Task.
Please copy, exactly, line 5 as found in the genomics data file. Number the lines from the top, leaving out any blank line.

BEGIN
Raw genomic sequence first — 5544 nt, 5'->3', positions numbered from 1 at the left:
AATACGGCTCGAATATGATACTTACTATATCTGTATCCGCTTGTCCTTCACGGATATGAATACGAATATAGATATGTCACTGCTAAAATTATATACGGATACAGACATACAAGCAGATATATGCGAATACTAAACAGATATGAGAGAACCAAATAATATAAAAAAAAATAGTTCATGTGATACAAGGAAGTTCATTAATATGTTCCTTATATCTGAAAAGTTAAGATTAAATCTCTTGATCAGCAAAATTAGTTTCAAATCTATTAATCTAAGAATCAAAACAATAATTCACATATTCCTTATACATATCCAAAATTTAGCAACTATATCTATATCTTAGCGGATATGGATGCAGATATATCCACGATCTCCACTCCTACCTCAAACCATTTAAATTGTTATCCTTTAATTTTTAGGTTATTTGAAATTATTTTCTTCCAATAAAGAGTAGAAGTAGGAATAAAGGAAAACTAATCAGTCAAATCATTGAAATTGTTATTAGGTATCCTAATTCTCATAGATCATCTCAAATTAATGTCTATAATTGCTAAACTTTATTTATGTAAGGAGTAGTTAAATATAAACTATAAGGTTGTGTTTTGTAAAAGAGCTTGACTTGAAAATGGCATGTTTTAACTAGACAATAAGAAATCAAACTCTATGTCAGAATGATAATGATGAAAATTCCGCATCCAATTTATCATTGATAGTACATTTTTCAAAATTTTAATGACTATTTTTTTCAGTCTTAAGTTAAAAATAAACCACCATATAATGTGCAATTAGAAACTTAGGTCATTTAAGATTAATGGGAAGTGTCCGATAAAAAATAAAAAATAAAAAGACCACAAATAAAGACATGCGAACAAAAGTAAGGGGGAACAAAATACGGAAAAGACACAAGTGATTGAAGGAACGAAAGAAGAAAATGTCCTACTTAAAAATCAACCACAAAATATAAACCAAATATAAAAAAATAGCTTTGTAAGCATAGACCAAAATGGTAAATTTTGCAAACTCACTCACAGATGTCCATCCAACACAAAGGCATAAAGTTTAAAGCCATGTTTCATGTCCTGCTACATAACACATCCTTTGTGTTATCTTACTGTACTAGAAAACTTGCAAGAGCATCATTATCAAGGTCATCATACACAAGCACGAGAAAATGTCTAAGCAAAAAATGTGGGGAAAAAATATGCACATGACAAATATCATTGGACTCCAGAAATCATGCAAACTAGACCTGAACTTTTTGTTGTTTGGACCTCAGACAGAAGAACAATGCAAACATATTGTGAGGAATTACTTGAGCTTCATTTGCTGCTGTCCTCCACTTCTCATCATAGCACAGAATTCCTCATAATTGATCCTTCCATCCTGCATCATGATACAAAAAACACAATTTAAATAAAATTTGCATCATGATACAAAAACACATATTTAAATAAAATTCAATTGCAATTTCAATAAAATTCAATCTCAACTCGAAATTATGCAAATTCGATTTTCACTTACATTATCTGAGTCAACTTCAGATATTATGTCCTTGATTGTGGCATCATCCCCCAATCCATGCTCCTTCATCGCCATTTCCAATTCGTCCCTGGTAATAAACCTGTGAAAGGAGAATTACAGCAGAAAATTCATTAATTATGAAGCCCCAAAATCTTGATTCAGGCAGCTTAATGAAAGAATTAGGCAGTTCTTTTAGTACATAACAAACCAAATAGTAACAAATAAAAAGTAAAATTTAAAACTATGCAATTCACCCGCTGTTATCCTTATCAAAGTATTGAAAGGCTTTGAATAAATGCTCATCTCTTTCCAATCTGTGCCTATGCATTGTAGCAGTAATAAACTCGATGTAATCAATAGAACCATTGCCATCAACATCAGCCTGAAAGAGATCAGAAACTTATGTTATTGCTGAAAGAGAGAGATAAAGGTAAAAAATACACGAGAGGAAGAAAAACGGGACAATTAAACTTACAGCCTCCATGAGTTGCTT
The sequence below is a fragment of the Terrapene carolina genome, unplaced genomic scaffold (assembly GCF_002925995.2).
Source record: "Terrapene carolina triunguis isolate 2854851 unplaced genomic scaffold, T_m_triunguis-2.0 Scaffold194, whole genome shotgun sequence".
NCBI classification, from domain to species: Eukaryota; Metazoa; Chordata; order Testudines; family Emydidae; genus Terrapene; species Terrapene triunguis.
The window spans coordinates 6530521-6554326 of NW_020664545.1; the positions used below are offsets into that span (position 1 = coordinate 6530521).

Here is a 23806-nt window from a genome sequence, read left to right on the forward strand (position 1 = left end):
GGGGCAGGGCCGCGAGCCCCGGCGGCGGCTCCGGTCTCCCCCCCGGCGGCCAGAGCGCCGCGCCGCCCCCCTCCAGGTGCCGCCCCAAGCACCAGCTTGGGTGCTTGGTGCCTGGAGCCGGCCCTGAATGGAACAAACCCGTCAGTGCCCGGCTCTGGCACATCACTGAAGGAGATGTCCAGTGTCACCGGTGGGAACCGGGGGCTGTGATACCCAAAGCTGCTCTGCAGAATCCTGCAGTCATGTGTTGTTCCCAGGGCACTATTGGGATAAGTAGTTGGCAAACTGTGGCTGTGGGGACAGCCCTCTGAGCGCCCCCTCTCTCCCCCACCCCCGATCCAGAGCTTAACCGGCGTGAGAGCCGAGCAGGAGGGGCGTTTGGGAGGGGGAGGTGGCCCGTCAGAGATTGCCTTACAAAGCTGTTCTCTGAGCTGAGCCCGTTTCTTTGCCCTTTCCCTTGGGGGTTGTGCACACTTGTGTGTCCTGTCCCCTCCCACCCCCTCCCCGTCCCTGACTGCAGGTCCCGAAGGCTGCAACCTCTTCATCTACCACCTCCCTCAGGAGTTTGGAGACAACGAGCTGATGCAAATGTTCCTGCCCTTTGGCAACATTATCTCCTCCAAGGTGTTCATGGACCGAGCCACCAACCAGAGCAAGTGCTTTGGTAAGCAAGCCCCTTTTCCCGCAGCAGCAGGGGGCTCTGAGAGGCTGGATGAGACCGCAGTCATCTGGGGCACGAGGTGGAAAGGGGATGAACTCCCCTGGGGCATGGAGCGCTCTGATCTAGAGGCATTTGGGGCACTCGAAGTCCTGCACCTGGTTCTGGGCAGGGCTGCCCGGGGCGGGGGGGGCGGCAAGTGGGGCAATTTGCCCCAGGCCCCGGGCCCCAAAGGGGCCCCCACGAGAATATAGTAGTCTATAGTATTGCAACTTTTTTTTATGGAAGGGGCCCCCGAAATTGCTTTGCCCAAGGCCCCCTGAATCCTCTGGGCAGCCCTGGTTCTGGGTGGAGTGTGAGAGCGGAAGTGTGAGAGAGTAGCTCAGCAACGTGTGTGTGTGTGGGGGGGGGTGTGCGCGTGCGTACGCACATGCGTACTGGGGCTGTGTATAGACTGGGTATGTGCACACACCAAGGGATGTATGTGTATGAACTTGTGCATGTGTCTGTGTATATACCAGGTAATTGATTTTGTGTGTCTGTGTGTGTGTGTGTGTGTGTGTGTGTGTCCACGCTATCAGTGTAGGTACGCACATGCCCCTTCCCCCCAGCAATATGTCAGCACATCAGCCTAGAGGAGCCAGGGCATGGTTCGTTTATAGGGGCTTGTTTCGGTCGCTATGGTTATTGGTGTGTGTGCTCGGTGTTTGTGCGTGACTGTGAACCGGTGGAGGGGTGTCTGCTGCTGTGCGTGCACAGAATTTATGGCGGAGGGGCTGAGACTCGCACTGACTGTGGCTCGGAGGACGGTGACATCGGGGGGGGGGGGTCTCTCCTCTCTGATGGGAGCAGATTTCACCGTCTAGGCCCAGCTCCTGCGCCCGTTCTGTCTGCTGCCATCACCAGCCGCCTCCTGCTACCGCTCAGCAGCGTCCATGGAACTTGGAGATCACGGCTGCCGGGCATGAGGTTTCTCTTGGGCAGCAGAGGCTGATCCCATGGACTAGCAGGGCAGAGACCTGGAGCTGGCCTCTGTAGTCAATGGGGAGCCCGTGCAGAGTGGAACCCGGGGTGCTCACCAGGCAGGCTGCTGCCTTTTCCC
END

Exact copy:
NCBI classification, from domain to species: Eukaryota; Metazoa; Chordata; order Testudines; family Emydidae; genus Terrapene; species Terrapene triunguis.